Countries in the Asia-Pacific region have today endorsed an action plan pledging to collectively step up regional cooperation for social protection – a timely move as governments are striving to protect people from unprecedented economic and social development setbacks wrought by the COVID-19 pandemic.
The action plan was endorsed at the Sixth Session of the Committee on Social Development, hosted by the United Nations Economic and Social Commission for Asia and the Pacific (ESCAP) this week. It serves as an overarching framework for action at the national level and develops a regional platform to strengthen knowledge and capacity for broadening effective social protection coverage.
“To counter the economic fallout from the COVID-19 pandemic, many member States have strengthened existing social protection schemes and sometimes introduced new, ad hoc measures. In times of socio-economic crisis, social protection is our society’s primary line of defence,” said United Nations Under-Secretary-General and ESCAP Executive Secretary Ms. Armida Salsiah Alisjahbana in her opening remarks.
She further underscored, “We need to invest in comprehensive social protection systems and to monitor our progress in achieving relevant targets of the 2030 Agenda to ensure an inclusive, resilient, and prosperous Asia-Pacific.”
The regional action plan on social protection provides countries with a shared vision, strategy and platform for promoting partnership, peer learning as well as identifying needs for technical assistance. The plan further aims to accelerate implementation of the 2030 Agenda for Sustainable Development by including those at risk of being left behind.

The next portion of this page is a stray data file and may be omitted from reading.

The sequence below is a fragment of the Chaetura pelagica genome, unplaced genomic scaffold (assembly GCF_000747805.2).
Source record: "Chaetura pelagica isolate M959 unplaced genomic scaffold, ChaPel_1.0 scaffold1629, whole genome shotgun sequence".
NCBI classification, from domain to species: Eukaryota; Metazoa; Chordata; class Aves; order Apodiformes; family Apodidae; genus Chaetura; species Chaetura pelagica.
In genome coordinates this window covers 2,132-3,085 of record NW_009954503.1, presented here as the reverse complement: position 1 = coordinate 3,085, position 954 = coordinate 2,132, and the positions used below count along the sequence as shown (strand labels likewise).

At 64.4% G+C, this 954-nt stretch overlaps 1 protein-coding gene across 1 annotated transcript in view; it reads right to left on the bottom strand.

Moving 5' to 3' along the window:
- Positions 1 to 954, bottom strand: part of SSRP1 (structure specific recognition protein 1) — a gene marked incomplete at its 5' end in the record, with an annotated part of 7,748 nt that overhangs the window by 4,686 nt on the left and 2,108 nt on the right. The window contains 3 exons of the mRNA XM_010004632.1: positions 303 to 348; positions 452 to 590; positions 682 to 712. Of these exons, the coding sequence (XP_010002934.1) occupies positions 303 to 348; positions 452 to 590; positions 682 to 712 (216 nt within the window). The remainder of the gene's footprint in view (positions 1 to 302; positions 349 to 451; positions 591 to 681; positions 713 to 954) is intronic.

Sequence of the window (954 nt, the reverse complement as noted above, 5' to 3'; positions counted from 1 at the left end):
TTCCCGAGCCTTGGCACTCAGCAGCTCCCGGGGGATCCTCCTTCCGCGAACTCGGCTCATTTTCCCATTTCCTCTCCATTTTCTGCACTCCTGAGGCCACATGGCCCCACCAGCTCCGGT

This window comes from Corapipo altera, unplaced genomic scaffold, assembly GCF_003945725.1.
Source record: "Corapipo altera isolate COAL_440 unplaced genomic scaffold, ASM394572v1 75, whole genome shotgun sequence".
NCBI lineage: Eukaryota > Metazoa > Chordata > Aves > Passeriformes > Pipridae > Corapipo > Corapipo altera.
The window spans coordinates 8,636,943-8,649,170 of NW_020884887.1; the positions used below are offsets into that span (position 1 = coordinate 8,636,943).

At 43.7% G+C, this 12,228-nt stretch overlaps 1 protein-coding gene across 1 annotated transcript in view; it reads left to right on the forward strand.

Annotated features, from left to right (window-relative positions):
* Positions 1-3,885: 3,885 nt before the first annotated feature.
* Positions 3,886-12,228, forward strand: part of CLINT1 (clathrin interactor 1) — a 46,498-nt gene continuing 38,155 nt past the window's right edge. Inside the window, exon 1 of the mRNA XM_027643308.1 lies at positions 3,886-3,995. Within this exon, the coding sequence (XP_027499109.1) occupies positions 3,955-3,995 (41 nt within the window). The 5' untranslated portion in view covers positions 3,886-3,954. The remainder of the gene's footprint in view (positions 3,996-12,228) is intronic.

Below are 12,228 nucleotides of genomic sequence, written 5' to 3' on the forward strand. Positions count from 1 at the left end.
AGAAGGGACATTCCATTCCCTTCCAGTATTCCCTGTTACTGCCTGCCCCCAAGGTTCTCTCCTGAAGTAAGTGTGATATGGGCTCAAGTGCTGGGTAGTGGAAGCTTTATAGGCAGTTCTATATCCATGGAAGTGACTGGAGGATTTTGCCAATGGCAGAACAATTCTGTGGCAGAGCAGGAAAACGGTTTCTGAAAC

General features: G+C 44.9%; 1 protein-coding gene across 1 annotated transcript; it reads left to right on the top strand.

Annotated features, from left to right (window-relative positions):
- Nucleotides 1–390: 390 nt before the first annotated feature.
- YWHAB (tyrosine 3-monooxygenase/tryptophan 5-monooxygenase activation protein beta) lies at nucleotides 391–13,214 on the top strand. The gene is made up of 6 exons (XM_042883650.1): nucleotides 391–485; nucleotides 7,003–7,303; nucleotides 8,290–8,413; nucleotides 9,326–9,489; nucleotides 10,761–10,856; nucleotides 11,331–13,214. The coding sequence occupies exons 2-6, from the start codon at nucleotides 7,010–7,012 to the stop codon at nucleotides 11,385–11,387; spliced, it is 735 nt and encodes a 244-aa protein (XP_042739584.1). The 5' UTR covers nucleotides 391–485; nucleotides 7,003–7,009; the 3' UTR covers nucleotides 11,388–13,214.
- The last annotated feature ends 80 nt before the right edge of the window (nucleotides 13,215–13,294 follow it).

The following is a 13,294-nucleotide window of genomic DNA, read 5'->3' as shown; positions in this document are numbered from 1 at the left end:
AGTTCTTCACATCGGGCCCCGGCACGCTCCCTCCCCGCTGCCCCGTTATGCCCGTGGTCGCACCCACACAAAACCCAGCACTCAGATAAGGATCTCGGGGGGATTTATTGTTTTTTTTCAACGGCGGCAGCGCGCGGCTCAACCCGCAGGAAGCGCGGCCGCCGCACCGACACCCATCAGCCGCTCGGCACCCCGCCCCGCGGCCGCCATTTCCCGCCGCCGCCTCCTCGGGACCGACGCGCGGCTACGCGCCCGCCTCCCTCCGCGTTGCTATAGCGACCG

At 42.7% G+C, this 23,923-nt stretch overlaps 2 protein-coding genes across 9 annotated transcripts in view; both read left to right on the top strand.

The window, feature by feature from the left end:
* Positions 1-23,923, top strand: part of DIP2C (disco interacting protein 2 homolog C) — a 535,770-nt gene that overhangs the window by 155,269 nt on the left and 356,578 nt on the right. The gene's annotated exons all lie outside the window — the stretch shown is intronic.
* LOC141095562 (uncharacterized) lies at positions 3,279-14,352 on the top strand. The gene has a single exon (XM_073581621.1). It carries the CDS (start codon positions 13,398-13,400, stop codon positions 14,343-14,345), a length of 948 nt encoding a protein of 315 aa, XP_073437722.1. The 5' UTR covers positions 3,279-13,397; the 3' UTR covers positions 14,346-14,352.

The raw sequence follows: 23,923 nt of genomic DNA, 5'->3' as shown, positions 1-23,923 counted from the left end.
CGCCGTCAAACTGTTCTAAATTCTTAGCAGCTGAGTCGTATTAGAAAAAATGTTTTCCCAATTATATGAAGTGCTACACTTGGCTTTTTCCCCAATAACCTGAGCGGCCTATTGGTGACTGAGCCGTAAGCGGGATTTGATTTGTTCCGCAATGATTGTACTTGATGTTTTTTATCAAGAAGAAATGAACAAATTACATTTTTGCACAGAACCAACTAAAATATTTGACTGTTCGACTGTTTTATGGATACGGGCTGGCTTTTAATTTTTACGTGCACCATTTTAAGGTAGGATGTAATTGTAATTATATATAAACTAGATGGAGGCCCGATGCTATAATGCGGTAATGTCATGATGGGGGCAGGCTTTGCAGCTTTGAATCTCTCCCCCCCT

“As we continue to tread unknown and uncertain grounds, the Committee provided an opportunity to forge ways to strengthen social protection as a key instrument for building resilience. The region is facing unprecedented demographic shifts which has resulted in profound impact on sustainable development. In addition, COVID-19 has affected all population groups in the region, with those in vulnerable situations at particular risk of being impacted such as older persons, women, persons with disabilities and migrants. This vulnerability is not inevitable,” said H.E. Ms. Samantha K. Jayasuriya, Ambassador of Sri Lanka, who served as the Chair of the Sixth Session.
The Committee also endorsed an indicator framework for monitoring progress towards the implementation of the Programme of Action of the International Conference on Population and Development (ICPD) and the Asian and Pacific Ministerial Declaration on Population and Development. Adoption of the framework means that the progress toward these commitments will now be measurable.
Both commitments address fundamental inequalities in access to health, education, and social protection, emphasize the value of investing in women and girls and strengthen access to sexual and reproductive health. The indicator framework can be used for voluntary national reviews (VNRs) and supports governments in designing specific policies that will eventually reduce inequalities in access to health, education and social protection.
Levels of social protection coverage remain strikingly low in Asia and the Pacific, with just over half the population having no access to any social protection scheme. Insufficient investments in social protection has proven a persistent reason for these gaps. The pandemic has further perpetuated pre-existing inequalities, including gender inequalities.
The Committee’s thematic focus on social protection follows the launch of ESCAP and ILO’s Social Outlook for Asia and the Pacific 2020: The Protection We Want last week. The Outlook is the first-ever regional report on social protection in Asia and the Pacific, which evidences that well-managed social protection systems have been far better equipped to respond to the unexpected and shielding the most vulnerable.
Read the full Social Outlook report: http://bit.ly/-APOutlook2020 /// nCa, 22 October 2020 (in cooperation with UN ESCAP Bangkok, 21 Oct)